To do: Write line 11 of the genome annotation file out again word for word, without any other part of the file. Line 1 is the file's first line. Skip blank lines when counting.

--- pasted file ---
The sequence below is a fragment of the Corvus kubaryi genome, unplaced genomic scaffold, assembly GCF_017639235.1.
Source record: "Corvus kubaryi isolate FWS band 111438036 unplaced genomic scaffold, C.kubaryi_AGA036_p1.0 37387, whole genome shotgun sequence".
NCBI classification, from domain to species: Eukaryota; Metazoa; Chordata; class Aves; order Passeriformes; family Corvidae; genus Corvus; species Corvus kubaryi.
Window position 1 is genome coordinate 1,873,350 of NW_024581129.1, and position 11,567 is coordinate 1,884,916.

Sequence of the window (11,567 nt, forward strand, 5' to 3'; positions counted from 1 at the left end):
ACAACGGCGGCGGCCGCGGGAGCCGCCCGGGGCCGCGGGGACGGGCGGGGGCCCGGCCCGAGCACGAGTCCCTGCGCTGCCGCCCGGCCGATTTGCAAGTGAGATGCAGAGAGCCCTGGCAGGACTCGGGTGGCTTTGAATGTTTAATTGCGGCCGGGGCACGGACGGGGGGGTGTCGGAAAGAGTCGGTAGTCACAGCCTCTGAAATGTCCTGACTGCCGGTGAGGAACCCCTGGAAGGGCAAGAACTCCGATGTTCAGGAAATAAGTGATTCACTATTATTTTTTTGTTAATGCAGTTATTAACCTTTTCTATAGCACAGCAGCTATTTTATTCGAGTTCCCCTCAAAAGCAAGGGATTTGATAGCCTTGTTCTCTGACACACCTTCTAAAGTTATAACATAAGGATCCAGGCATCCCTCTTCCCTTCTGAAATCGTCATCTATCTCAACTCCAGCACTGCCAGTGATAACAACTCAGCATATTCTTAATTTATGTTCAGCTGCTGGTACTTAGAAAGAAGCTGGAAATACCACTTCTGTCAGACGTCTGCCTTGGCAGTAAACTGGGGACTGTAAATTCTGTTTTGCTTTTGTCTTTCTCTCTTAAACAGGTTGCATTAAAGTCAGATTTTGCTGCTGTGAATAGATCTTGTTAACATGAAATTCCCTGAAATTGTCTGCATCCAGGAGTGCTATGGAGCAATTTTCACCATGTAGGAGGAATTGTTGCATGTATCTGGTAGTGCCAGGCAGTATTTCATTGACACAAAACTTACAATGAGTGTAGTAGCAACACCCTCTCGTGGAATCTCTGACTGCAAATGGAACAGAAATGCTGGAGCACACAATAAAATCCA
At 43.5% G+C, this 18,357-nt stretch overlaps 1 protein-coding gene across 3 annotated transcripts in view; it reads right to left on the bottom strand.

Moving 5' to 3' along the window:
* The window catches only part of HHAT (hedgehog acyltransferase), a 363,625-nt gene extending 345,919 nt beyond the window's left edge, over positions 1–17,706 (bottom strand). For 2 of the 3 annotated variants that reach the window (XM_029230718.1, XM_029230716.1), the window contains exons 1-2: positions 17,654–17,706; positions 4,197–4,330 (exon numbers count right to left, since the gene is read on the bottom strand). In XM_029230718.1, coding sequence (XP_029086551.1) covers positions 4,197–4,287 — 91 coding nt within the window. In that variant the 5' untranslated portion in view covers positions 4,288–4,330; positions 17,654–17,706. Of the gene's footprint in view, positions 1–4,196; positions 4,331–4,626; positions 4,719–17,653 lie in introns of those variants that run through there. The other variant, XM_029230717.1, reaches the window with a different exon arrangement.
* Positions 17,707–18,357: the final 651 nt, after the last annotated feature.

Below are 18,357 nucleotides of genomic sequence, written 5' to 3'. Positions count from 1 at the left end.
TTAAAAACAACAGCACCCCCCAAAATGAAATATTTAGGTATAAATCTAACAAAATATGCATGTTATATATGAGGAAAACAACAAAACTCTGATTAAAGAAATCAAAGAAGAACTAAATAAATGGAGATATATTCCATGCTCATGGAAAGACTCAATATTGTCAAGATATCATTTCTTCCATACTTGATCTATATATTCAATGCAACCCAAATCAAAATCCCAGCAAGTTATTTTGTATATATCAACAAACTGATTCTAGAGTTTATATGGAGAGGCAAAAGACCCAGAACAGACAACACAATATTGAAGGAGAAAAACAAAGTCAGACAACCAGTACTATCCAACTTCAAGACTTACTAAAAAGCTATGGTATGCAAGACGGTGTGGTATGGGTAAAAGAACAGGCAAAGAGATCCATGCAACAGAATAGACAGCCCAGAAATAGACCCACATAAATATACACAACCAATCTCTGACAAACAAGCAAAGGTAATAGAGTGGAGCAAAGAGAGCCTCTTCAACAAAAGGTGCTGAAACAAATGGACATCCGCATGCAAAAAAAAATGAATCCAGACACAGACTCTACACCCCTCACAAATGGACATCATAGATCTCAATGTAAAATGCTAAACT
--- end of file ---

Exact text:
Below are 18,357 nucleotides of genomic sequence, written 5' to 3'. Positions count from 1 at the left end.